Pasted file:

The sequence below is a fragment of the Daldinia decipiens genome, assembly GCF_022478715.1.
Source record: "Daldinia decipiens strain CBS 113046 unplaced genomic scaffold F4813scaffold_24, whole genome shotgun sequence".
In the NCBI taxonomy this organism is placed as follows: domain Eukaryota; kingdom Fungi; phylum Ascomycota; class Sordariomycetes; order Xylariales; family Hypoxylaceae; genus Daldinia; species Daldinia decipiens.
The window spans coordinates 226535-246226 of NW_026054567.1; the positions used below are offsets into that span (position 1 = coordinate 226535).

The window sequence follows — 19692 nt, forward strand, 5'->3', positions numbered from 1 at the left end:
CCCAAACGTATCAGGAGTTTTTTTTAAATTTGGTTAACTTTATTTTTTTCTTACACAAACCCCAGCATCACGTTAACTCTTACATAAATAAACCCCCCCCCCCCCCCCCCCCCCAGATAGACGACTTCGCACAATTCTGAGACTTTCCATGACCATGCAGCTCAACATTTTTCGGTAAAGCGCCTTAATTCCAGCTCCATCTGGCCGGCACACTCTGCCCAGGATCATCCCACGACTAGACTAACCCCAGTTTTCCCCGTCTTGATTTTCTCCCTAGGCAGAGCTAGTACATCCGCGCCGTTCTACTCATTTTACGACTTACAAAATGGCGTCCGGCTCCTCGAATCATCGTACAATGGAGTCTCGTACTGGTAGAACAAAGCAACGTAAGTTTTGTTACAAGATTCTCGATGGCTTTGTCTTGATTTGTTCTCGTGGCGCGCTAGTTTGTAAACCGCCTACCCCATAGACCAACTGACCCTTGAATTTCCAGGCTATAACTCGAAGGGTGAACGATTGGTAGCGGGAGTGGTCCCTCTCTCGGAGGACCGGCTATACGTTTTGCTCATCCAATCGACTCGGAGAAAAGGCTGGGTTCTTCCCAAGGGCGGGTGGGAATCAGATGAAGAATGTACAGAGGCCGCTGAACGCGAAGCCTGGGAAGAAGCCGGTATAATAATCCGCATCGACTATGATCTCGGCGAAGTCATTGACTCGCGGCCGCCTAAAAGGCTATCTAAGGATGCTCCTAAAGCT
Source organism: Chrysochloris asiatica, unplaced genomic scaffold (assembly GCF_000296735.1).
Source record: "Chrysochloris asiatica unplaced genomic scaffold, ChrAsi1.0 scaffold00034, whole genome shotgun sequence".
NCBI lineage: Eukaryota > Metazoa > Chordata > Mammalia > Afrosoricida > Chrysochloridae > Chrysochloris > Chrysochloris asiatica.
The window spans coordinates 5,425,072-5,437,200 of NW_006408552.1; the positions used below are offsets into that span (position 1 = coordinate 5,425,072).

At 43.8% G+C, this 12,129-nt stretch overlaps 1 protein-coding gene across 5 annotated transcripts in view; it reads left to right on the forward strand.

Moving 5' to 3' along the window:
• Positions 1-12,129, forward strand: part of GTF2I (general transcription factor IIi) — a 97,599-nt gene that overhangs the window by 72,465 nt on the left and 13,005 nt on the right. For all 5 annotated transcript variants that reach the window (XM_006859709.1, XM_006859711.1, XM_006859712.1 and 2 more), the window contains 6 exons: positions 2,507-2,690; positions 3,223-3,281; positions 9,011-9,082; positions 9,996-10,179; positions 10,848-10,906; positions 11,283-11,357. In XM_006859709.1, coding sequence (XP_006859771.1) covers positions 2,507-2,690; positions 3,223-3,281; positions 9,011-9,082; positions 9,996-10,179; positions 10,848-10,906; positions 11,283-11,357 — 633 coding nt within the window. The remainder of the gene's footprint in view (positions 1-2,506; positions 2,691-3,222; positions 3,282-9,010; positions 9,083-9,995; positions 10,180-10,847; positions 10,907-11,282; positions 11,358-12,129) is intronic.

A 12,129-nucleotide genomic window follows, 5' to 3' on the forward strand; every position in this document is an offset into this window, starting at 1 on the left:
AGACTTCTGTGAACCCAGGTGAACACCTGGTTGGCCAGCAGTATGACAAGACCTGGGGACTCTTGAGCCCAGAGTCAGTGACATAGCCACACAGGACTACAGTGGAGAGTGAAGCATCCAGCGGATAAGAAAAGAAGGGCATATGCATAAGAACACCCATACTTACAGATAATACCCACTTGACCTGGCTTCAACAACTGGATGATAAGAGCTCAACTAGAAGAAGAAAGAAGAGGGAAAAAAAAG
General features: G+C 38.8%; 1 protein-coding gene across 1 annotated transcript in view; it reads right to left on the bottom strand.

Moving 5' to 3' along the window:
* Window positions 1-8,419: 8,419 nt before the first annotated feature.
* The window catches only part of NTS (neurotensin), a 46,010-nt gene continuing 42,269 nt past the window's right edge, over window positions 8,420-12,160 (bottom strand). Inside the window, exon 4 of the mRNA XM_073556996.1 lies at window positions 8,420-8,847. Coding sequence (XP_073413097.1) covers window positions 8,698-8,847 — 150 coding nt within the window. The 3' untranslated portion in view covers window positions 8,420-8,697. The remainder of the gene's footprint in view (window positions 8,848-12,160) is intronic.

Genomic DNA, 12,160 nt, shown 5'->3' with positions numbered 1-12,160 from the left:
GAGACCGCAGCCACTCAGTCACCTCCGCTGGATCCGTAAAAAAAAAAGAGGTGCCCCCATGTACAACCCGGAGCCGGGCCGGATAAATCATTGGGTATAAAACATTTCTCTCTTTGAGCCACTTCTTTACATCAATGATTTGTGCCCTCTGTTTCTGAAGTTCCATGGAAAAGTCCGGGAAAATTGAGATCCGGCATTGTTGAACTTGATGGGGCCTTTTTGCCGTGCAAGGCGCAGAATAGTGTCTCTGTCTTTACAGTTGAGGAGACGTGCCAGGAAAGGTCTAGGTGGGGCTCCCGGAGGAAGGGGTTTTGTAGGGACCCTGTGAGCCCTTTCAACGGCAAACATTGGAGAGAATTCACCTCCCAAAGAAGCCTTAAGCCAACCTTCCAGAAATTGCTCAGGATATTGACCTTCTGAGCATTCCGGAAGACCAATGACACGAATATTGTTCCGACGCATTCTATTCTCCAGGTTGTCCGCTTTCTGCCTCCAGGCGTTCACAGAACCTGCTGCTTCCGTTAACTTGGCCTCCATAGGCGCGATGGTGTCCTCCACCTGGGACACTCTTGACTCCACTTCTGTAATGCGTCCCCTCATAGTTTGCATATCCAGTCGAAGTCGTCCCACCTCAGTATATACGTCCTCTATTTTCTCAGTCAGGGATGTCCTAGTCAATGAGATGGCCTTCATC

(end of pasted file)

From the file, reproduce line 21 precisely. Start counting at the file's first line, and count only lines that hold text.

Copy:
GAGACCGCAGCCACTCAGTCACCTCCGCTGGATCCGTAAAAAAAAAAGAGGTGCCCCCATGTACAACCCGGAGCCGGGCCGGATAAATCATTGGGTATAAAACATTTCTCTCTTTGAGCCACTTCTTTACATCAATGATTTGTGCCCTCTGTTTCTGAAGTTCCATGGAAAAGTCCGGGAAAATTGAGATCCGGCATTGTTGAACTTGATGGGGCCTTTTTGCCGTGCAAGGCGCAGAATAGTGTCTCTGTCTTTACAGTTGAGGAGACGTGCCAGGAAAGGTCTAGGTGGGGCTCCCGGAGGAAGGGGTTTTGTAGGGACCCTGTGAGCCCTTTCAACGGCAAACATTGGAGAGAATTCACCTCCCAAAGAAGCCTTAAGCCAACCTTCCAGAAATTGCTCAGGATATTGACCTTCTGAGCATTCCGGAAGACCAATGACACGAATATTGTTCCGACGCATTCTATTCTCCAGGTTGTCCGCTTTCTGCCTCCAGGCGTTCACAGAACCTGCTGCTTCCGTTAACTTGGCCTCCATAGGCGCGATGGTGTCCTCCACCTGGGACACTCTTGACTCCACTTCTGTAATGCGTCCCCTCATAGTTTGCATATCCAGTCGAAGTCGTCCCACCTCAGTATATACGTCCTCTATTTTCTCAGTCAGGGATGTCCTAGTCAATGAGATGGCCTTCATC